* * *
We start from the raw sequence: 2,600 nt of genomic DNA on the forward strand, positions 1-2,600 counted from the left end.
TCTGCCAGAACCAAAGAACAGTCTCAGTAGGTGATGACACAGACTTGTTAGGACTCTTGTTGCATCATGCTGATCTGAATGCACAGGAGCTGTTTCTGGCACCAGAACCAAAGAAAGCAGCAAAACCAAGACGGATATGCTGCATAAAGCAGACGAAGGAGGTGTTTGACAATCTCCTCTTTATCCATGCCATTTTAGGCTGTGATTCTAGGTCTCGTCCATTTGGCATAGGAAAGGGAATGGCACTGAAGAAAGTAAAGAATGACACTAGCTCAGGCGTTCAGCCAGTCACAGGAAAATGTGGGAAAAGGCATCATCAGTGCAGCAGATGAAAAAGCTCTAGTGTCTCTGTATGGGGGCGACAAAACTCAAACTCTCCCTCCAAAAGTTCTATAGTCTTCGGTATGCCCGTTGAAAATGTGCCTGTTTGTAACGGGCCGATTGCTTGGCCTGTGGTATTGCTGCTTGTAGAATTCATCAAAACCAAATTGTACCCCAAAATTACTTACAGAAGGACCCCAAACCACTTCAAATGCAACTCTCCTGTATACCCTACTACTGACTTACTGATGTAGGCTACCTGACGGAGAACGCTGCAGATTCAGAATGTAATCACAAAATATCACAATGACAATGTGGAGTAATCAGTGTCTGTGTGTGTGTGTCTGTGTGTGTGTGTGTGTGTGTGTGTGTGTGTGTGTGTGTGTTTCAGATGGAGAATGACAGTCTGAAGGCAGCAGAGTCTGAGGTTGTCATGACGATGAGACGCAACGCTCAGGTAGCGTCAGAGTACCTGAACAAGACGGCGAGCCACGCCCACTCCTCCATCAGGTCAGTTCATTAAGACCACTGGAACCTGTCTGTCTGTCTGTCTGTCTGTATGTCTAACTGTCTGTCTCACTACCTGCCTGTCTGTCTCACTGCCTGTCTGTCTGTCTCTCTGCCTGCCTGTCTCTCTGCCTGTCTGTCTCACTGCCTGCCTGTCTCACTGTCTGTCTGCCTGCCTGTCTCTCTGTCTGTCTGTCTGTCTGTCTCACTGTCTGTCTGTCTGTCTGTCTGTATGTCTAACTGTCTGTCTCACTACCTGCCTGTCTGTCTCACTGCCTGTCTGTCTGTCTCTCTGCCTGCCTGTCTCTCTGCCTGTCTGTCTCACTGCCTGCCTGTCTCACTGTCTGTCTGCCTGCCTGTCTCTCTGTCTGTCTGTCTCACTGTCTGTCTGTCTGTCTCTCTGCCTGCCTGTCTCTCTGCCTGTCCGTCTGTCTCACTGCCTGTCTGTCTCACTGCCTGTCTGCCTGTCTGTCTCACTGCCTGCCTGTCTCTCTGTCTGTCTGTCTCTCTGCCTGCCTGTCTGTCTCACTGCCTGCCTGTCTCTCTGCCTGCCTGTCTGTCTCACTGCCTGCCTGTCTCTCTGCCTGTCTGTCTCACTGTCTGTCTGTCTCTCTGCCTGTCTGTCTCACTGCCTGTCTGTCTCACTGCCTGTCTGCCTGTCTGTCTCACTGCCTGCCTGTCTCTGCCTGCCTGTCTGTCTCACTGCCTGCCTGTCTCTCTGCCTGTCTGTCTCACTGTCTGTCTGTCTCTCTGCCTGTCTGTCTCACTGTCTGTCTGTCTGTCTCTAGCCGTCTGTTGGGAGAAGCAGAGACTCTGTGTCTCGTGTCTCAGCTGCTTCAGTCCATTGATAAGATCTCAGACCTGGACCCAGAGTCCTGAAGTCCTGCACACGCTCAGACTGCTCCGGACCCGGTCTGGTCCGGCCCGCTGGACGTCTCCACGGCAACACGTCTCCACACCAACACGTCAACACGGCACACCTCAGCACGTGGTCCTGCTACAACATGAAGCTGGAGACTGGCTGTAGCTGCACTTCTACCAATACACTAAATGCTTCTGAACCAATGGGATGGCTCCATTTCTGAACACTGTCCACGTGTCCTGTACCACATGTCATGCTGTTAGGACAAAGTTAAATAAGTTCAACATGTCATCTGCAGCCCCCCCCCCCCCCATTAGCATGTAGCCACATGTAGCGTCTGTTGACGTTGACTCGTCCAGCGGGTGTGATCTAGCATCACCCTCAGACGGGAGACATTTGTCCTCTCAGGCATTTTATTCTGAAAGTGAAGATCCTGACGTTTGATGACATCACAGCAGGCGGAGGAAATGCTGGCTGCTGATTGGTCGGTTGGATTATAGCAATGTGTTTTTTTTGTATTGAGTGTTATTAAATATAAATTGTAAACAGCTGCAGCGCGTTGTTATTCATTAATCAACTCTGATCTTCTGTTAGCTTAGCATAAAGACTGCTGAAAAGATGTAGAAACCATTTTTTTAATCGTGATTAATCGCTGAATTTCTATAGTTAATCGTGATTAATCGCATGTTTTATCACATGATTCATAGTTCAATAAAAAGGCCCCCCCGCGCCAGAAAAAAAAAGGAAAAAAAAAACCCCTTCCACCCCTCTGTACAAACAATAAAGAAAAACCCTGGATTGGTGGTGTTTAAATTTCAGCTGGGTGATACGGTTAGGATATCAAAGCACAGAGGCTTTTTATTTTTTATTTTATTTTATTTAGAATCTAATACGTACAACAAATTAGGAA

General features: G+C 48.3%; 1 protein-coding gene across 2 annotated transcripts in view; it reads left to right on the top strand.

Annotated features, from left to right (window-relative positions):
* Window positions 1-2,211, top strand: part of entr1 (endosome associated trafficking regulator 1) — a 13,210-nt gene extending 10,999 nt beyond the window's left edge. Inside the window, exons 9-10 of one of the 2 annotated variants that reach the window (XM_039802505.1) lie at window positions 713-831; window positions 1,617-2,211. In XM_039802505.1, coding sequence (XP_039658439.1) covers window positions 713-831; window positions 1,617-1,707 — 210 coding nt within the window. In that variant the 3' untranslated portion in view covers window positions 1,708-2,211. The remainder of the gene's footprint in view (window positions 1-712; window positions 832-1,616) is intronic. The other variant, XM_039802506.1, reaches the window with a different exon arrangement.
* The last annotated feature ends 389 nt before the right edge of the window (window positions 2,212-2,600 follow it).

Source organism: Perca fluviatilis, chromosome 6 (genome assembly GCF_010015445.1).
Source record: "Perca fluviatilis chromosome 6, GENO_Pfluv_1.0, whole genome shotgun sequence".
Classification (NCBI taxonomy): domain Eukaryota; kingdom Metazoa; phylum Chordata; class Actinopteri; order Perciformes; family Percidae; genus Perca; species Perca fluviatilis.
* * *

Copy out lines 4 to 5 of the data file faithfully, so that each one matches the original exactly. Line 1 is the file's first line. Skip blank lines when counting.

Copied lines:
Annotated features, from left to right (window-relative positions):
* Window positions 1-2,211, top strand: part of entr1 (endosome associated trafficking regulator 1) — a 13,210-nt gene extending 10,999 nt beyond the window's left edge. Inside the window, exons 9-10 of one of the 2 annotated variants that reach the window (XM_039802505.1) lie at window positions 713-831; window positions 1,617-2,211. In XM_039802505.1, coding sequence (XP_039658439.1) covers window positions 713-831; window positions 1,617-1,707 — 210 coding nt within the window. In that variant the 3' untranslated portion in view covers window positions 1,708-2,211. The remainder of the gene's footprint in view (window positions 1-712; window positions 832-1,616) is intronic. The other variant, XM_039802506.1, reaches the window with a different exon arrangement.